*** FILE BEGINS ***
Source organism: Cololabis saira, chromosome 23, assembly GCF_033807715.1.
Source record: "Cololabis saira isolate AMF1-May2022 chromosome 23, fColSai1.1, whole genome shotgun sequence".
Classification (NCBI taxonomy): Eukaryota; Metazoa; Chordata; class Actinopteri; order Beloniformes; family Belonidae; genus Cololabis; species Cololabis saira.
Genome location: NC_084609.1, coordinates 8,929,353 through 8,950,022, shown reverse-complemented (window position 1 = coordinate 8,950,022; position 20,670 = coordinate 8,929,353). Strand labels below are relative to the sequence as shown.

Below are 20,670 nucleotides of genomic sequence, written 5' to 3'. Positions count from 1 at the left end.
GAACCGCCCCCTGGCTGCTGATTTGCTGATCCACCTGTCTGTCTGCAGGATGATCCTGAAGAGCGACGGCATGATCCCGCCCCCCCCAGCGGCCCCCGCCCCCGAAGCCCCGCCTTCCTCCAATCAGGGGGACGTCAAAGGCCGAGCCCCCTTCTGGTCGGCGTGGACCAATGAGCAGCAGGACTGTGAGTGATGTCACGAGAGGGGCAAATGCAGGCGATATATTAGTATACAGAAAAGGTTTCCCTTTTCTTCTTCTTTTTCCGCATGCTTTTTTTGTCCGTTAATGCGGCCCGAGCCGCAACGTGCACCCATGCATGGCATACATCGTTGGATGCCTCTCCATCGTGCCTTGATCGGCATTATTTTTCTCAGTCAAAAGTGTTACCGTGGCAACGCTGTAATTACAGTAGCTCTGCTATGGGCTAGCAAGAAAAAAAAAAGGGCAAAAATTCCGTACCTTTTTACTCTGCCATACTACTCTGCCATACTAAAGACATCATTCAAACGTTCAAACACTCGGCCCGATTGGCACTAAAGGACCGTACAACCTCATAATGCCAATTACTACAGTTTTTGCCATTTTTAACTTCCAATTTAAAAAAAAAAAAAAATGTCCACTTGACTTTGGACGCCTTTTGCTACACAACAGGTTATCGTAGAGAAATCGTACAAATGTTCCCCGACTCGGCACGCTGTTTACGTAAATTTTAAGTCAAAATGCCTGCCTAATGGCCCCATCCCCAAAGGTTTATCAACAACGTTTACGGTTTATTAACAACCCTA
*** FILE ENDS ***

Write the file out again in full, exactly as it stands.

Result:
Source organism: Cololabis saira, chromosome 23, assembly GCF_033807715.1.
Source record: "Cololabis saira isolate AMF1-May2022 chromosome 23, fColSai1.1, whole genome shotgun sequence".
Classification (NCBI taxonomy): Eukaryota; Metazoa; Chordata; class Actinopteri; order Beloniformes; family Belonidae; genus Cololabis; species Cololabis saira.
Genome location: NC_084609.1, coordinates 8,929,353 through 8,950,022, shown reverse-complemented (window position 1 = coordinate 8,950,022; position 20,670 = coordinate 8,929,353). Strand labels below are relative to the sequence as shown.

Below are 20,670 nucleotides of genomic sequence, written 5' to 3'. Positions count from 1 at the left end.
GAACCGCCCCCTGGCTGCTGATTTGCTGATCCACCTGTCTGTCTGCAGGATGATCCTGAAGAGCGACGGCATGATCCCGCCCCCCCCAGCGGCCCCCGCCCCCGAAGCCCCGCCTTCCTCCAATCAGGGGGACGTCAAAGGCCGAGCCCCCTTCTGGTCGGCGTGGACCAATGAGCAGCAGGACTGTGAGTGATGTCACGAGAGGGGCAAATGCAGGCGATATATTAGTATACAGAAAAGGTTTCCCTTTTCTTCTTCTTTTTCCGCATGCTTTTTTTGTCCGTTAATGCGGCCCGAGCCGCAACGTGCACCCATGCATGGCATACATCGTTGGATGCCTCTCCATCGTGCCTTGATCGGCATTATTTTTCTCAGTCAAAAGTGTTACCGTGGCAACGCTGTAATTACAGTAGCTCTGCTATGGGCTAGCAAGAAAAAAAAAAGGGCAAAAATTCCGTACCTTTTTACTCTGCCATACTACTCTGCCATACTAAAGACATCATTCAAACGTTCAAACACTCGGCCCGATTGGCACTAAAGGACCGTACAACCTCATAATGCCAATTACTACAGTTTTTGCCATTTTTAACTTCCAATTTAAAAAAAAAAAAAAATGTCCACTTGACTTTGGACGCCTTTTGCTACACAACAGGTTATCGTAGAGAAATCGTACAAATGTTCCCCGACTCGGCACGCTGTTTACGTAAATTTTAAGTCAAAATGCCTGCCTAATGGCCCCATCCCCAAAGGTTTATCAACAACGTTTACGGTTTATTAACAACCCTA